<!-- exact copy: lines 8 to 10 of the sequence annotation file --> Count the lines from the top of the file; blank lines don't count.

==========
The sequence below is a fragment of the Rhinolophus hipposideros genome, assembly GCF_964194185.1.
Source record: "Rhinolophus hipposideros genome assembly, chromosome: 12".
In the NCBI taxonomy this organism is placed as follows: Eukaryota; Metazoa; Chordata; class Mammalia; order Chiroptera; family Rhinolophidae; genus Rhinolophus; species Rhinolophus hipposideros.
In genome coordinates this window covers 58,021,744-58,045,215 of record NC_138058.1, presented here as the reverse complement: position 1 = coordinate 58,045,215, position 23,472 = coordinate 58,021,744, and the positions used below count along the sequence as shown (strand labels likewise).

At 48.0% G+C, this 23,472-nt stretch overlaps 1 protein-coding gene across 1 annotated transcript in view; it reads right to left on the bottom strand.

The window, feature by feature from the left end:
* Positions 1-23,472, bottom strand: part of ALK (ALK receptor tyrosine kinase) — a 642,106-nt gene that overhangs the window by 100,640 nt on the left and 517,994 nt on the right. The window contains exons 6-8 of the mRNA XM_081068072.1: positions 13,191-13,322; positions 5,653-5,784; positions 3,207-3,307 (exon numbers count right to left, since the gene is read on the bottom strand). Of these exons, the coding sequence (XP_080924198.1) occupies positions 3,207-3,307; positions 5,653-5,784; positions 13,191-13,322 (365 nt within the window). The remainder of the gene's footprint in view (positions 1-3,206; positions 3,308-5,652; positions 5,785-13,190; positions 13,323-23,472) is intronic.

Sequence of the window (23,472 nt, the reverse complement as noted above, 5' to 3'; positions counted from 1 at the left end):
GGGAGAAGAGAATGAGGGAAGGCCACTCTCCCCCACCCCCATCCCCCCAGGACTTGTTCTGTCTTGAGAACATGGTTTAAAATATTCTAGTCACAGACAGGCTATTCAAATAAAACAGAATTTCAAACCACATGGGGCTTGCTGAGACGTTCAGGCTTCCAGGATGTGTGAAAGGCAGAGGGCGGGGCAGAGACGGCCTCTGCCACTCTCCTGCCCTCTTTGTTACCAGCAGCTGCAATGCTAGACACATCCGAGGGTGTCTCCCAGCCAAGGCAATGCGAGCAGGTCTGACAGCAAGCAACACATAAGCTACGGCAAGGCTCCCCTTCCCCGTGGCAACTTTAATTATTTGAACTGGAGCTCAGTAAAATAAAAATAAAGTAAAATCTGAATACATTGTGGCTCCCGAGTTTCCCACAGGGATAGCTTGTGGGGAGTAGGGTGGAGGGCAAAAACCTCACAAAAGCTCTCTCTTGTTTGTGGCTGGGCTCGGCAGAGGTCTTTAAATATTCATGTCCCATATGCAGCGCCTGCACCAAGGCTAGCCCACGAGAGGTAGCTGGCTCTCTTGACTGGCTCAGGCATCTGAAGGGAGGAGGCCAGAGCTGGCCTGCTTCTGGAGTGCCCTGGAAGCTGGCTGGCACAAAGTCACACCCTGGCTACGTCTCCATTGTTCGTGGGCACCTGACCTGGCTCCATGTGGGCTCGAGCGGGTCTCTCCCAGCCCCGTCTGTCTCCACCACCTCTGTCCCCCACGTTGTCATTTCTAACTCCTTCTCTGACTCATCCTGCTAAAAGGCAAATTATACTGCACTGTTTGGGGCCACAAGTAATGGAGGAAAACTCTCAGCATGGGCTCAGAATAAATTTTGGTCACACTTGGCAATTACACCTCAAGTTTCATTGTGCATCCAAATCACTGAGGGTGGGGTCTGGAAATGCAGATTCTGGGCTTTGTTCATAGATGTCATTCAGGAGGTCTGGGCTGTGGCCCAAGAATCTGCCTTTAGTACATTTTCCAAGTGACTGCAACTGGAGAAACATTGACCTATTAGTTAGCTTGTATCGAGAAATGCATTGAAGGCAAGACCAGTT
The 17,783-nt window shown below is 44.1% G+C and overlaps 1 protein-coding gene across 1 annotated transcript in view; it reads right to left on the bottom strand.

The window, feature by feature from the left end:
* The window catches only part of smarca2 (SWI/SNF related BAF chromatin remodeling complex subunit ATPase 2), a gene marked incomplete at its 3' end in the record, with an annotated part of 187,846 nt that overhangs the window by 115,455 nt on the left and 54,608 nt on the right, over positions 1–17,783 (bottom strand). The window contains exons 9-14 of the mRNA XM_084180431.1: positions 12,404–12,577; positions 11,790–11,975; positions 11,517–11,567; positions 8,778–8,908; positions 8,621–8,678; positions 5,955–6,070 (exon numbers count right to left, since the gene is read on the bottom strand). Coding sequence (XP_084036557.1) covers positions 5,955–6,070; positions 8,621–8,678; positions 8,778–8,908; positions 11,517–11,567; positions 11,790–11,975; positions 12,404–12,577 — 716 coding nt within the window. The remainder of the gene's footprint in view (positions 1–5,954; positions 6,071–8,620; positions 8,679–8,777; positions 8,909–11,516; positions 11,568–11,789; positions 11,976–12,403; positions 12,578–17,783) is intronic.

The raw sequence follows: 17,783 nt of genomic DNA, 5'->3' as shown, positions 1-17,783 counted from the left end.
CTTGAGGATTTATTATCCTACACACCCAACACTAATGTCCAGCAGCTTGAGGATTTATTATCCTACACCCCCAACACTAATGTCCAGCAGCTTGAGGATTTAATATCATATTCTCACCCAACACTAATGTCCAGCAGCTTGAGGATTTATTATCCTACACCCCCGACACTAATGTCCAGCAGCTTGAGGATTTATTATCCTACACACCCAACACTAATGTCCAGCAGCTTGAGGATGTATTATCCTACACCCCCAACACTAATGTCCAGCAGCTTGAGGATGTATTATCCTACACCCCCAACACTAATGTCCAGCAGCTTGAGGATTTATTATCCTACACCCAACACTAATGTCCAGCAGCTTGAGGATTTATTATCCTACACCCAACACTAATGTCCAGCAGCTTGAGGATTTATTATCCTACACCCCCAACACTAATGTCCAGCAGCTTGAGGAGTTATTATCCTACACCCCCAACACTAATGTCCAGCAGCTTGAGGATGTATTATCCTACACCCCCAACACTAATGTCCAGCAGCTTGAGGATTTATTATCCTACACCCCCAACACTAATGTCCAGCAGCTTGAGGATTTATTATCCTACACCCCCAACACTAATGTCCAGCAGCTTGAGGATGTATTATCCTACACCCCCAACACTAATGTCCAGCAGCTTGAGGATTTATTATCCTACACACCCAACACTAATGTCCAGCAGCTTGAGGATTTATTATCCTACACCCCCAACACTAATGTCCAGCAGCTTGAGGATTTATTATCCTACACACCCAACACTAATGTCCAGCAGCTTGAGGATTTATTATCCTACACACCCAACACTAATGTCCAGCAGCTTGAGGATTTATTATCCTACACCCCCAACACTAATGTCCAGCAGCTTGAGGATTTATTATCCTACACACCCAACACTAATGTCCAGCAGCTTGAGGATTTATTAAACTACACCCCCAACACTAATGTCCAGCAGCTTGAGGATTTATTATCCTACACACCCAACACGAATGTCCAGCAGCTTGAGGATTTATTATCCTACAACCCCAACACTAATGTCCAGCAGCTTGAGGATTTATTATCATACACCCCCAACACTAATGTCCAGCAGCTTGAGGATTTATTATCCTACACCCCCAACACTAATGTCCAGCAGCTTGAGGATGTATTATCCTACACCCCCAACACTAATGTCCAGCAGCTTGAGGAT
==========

Sequence of the window (23,472 nt, the reverse complement as noted above, 5' to 3'; positions counted from 1 at the left end):
GGGAGAAGAGAATGAGGGAAGGCCACTCTCCCCCACCCCCATCCCCCCAGGACTTGTTCTGTCTTGAGAACATGGTTTAAAATATTCTAGTCACAGACAGGCTATTCAAATAAAACAGAATTTCAAACCACATGGGGCTTGCTGAGACGTTCAGGCTTCCAGGATGTGTGAAAGGCAGAGGGCGGGGCAGAGACGGCCTCTGCCACTCTCCTGCCCTCTTTGTTACCAGCAGCTGCAATGCTAGACACATCCGAGGGTGTCTCCCAGCCAAGGCAATGCGAGCAGGTCTGACAGCAAGCAACACATAAGCTACGGCAAGGCTCCCCTTCCCCGTGGCAACTTTAATTATTTGAACTGGAGCTCAGTAAAATAAAAATAAAGTAAAATCTGAATACATTGTGGCTCCCGAGTTTCCCACAGGGATAGCTTGTGGGGAGTAGGGTGGAGGGCAAAAACCTCACAAAAGCTCTCTCTTGTTTGTGGCTGGGCTCGGCAGAGGTCTTTAAATATTCATGTCCCATATGCAGCGCCTGCACCAAGGCTAGCCCACGAGAGGTAGCTGGCTCTCTTGACTGGCTCAGGCATCTGAAGGGAGGAGGCCAGAGCTGGCCTGCTTCTGGAGTGCCCTGGAAGCTGGCTGGCACAAAGTCACACCCTGGCTACGTCTCCATTGTTCGTGGGCACCTGACCTGGCTCCATGTGGGCTCGAGCGGGTCTCTCCCAGCCCCGTCTGTCTCCACCACCTCTGTCCCCCACGTTGTCATTTCTAACTCCTTCTCTGACTCATCCTGCTAAAAGGCAAATTATACTGCACTGTTTGGGGCCACAAGTAATGGAGGAAAACTCTCAGCATGGGCTCAGAATAAATTTTGGTCACACTTGGCAATTACACCTCAAGTTTCATTGTGCATCCAAATCACTGAGGGTGGGGTCTGGAAATGCAGATTCTGGGCTTTGTTCATAGATGTCATTCAGGAGGTCTGGGCTGTGGCCCAAGAATCTGCCTTTAGTACATTTTCCAAGTGACTGCAACTGGAGAAACATTGACCTATTAGTTAGCTTGTATCGAGAAATGCATTGAAGGCAAGACCAGTT
The 17,783-nt window shown below is 44.1% G+C and overlaps 1 protein-coding gene across 1 annotated transcript in view; it reads right to left on the bottom strand.